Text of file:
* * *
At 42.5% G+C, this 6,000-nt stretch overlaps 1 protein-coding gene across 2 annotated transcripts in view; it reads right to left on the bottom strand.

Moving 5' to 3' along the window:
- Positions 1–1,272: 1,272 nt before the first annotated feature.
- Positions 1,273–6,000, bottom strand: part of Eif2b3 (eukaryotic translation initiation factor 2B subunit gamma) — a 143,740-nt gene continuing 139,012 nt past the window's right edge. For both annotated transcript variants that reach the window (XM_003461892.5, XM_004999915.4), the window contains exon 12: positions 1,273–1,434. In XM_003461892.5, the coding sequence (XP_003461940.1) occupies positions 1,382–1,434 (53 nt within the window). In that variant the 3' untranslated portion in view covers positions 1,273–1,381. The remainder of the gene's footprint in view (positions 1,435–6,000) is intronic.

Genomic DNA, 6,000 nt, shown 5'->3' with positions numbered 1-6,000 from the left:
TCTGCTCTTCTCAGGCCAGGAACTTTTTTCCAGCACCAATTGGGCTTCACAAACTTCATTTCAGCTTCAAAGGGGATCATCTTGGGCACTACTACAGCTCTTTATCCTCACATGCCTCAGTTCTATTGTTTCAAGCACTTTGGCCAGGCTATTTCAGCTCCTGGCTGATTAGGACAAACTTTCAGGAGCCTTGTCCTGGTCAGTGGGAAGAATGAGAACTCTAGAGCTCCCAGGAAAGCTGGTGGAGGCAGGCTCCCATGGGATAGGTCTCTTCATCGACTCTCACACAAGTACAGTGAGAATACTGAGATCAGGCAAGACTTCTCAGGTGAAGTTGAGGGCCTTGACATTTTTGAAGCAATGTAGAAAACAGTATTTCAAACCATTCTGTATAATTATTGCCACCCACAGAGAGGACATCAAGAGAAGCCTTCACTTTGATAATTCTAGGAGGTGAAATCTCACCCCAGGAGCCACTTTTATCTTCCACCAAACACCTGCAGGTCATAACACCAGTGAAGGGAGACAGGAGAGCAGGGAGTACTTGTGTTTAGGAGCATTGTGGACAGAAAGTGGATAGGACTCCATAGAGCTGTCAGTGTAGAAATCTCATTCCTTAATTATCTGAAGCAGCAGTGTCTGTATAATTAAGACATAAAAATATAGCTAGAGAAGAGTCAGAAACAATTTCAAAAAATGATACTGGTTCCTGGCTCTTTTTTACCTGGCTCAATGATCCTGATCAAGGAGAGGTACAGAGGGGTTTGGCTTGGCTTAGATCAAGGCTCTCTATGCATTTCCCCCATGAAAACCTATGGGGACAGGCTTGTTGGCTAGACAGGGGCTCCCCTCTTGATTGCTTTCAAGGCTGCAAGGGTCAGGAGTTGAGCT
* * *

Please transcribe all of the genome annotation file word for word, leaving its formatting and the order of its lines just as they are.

At 42.5% G+C, this 6,000-nt stretch overlaps 1 protein-coding gene across 2 annotated transcripts in view; it reads right to left on the bottom strand.

Moving 5' to 3' along the window:
- Positions 1–1,272: 1,272 nt before the first annotated feature.
- Positions 1,273–6,000, bottom strand: part of Eif2b3 (eukaryotic translation initiation factor 2B subunit gamma) — a 143,740-nt gene continuing 139,012 nt past the window's right edge. For both annotated transcript variants that reach the window (XM_003461892.5, XM_004999915.4), the window contains exon 12: positions 1,273–1,434. In XM_003461892.5, the coding sequence (XP_003461940.1) occupies positions 1,382–1,434 (53 nt within the window). In that variant the 3' untranslated portion in view covers positions 1,273–1,381. The remainder of the gene's footprint in view (positions 1,435–6,000) is intronic.

Genomic DNA, 6,000 nt, shown 5'->3' with positions numbered 1-6,000 from the left:
TCTGCTCTTCTCAGGCCAGGAACTTTTTTCCAGCACCAATTGGGCTTCACAAACTTCATTTCAGCTTCAAAGGGGATCATCTTGGGCACTACTACAGCTCTTTATCCTCACATGCCTCAGTTCTATTGTTTCAAGCACTTTGGCCAGGCTATTTCAGCTCCTGGCTGATTAGGACAAACTTTCAGGAGCCTTGTCCTGGTCAGTGGGAAGAATGAGAACTCTAGAGCTCCCAGGAAAGCTGGTGGAGGCAGGCTCCCATGGGATAGGTCTCTTCATCGACTCTCACACAAGTACAGTGAGAATACTGAGATCAGGCAAGACTTCTCAGGTGAAGTTGAGGGCCTTGACATTTTTGAAGCAATGTAGAAAACAGTATTTCAAACCATTCTGTATAATTATTGCCACCCACAGAGAGGACATCAAGAGAAGCCTTCACTTTGATAATTCTAGGAGGTGAAATCTCACCCCAGGAGCCACTTTTATCTTCCACCAAACACCTGCAGGTCATAACACCAGTGAAGGGAGACAGGAGAGCAGGGAGTACTTGTGTTTAGGAGCATTGTGGACAGAAAGTGGATAGGACTCCATAGAGCTGTCAGTGTAGAAATCTCATTCCTTAATTATCTGAAGCAGCAGTGTCTGTATAATTAAGACATAAAAATATAGCTAGAGAAGAGTCAGAAACAATTTCAAAAAATGATACTGGTTCCTGGCTCTTTTTTACCTGGCTCAATGATCCTGATCAAGGAGAGGTACAGAGGGGTTTGGCTTGGCTTAGATCAAGGCTCTCTATGCATTTCCCCCATGAAAACCTATGGGGACAGGCTTGTTGGCTAGACAGGGGCTCCCCTCTTGATTGCTTTCAAGGCTGCAAGGGTCAGGAGTTGAGCT